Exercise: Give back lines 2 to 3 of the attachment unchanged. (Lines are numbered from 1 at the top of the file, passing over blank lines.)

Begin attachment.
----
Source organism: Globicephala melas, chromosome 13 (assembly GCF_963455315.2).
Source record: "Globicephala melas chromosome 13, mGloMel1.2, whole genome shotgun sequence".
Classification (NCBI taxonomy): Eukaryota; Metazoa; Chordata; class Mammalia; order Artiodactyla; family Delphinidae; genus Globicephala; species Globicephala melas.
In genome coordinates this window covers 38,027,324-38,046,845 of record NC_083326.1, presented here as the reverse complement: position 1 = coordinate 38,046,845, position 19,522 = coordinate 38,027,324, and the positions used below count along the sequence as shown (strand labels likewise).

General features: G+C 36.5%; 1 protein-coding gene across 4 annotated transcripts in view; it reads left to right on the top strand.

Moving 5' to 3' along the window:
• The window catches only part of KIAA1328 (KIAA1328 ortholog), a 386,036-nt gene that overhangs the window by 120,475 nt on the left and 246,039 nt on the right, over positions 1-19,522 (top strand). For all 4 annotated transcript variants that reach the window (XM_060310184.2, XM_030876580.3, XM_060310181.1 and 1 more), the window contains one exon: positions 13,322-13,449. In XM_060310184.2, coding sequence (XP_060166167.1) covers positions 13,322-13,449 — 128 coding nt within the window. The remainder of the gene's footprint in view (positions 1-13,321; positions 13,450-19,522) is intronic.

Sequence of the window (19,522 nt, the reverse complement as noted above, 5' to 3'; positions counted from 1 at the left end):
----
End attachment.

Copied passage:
Source record: "Globicephala melas chromosome 13, mGloMel1.2, whole genome shotgun sequence".
Classification (NCBI taxonomy): Eukaryota; Metazoa; Chordata; class Mammalia; order Artiodactyla; family Delphinidae; genus Globicephala; species Globicephala melas.